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All five magic circle law firms named in new ‘Panama Papers’ database

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Top City firms named as a result of Mossack Fonseca leak and further investigations by press

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All five magic circle law firms have been named in an online database that reveals the identities of thousands of companies connected to the Panama Papers leak.

According to the website — which has been produced by the International Consortium of Investigative Journalists (ICIJ) — it contains information on “who’s behind almost 320,000 offshore companies and trusts”. Information has been gathered as a direct result of the data breach suffered by Panamanian law firm Mossack Fonseca and further investigations into offshore activity undertaken by the ICIJ.

Legal Cheek has since discovered that Linklaters, Freshfields, Clifford Chance, Slaughter and May and Allen & Overy are all named by the site, alongside a host of other leading firms.

A search of the database reveals documents linked to Clifford Chance’s London, Dubai, France, US and Hong Kong offices. According to the site these files were acquired as a result of the mass data breach suffered by Mossack Fonseca.

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Next up is Allen & Overy. According to the database, documents mentioning the firm’s London and Dubai offices were handed to journalists as a direct result of the Mossack Fonseca leak.

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Slaughter and May is also named on the site. An address in Hong Kong — that doesn’t appear to be the elite outfit’s office — appears alongside the firm’s name. However these files were were not directly linked to the data leak at Mossack Fonseca, and were discovered as a result of further investigations undertaken by journalists at the ICIJ.

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Global giant Linklaters’ name appears on the database too. The site gives the address of the magic circle firm’s Hong Kong office. The firm’s name wasn’t mentioned specifically in the leaked Mossack Fonseca files, but like Slaughter and May, documents containing the firm’s name were discovered by journalists as part of their wider investigation into offshore activity.

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Finally, Anglo-German outfit Freshfields — despite being spelt with a second capital “F” on the database — is also named. With no office address given — and again like Slaughter and May and Linklaters — files naming the elite outfit were acquired as a result of further investigations by journalists.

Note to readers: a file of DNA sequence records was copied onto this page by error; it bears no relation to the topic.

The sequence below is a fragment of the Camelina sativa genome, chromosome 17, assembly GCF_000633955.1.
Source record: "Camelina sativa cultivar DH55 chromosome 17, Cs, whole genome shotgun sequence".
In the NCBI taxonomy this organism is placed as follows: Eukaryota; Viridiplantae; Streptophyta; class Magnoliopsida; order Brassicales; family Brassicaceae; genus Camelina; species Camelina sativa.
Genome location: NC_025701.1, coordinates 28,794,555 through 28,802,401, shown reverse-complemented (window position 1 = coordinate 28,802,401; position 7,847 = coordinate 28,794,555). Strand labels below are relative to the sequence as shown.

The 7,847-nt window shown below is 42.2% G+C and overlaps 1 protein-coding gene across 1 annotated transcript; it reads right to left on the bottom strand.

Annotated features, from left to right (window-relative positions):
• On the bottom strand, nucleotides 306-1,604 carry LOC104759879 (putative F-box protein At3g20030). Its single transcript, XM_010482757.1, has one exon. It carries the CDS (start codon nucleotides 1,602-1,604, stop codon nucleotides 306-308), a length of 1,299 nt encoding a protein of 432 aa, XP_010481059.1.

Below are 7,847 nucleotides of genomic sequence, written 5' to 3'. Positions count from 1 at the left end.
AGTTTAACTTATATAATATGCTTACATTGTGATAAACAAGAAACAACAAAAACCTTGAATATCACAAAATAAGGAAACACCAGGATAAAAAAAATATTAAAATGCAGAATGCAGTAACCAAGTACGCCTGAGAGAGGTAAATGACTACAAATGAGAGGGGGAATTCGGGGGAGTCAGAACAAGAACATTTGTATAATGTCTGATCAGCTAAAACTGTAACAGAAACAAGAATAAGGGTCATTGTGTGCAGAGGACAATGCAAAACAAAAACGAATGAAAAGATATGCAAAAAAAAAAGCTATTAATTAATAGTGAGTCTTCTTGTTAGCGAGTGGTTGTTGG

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The database — which went live at 7pm yesterday — stresses that there “are legitimate uses for offshore companies and trusts.” Furthermore the ICIJ makes explicitly clear to users of the site that individuals or companies named have not necessarily “broken the law or otherwise acted improperly”.

For those who haven’t been following the story, Panama-based law firm Mossack Fonseca was the victim of a major data breach. Millions of sensitive files were initially passed to the German newspaper Sueddeutsche Zeitung, which in turn enrolled the help of the ICIJ to sift through the masses of information.

Hitting headlines earlier this year, the documents showed how Mossack Fonseca — among other things — helped wealthy clients circumvent local tax laws. This subsequently led to the Prime Minister David Cameron fielding awkward questions regarding his father’s tax arrangements and the resignation of his Icelandic counterpart.

Last month alongside City outfits Simmons & Simmons and Holman Fenwick Willan, Child & Child — a private client law firm based in Knightsbridge — was named in leaked documents. Purporting to show how the firm helped the daughters of the Azerbaijan president set up a secret offshore company, Child & Child’s lawyers incorrectly claimed that their wealthy clients were not “politically exposed persons”. Under British rules anyone with a close association or connection with a senior political figure would be considered a PEP. Child & Child did not respond to Legal Cheek’s request for comment at the time.

Mossack Fonseca — which now has its own unofficial clothing range with the tagline “because taxes are for poor people” — maintains that it has done nothing wrong. Ramon Fonseca, the firm’s founding partner, insists the firm has operated beyond reproach for 40 years, suggesting that the Panamanian outfit had become the focus of a “witch-hunt”.

Legal Cheek contacted all five of the magic circle firms. Each declined to comment.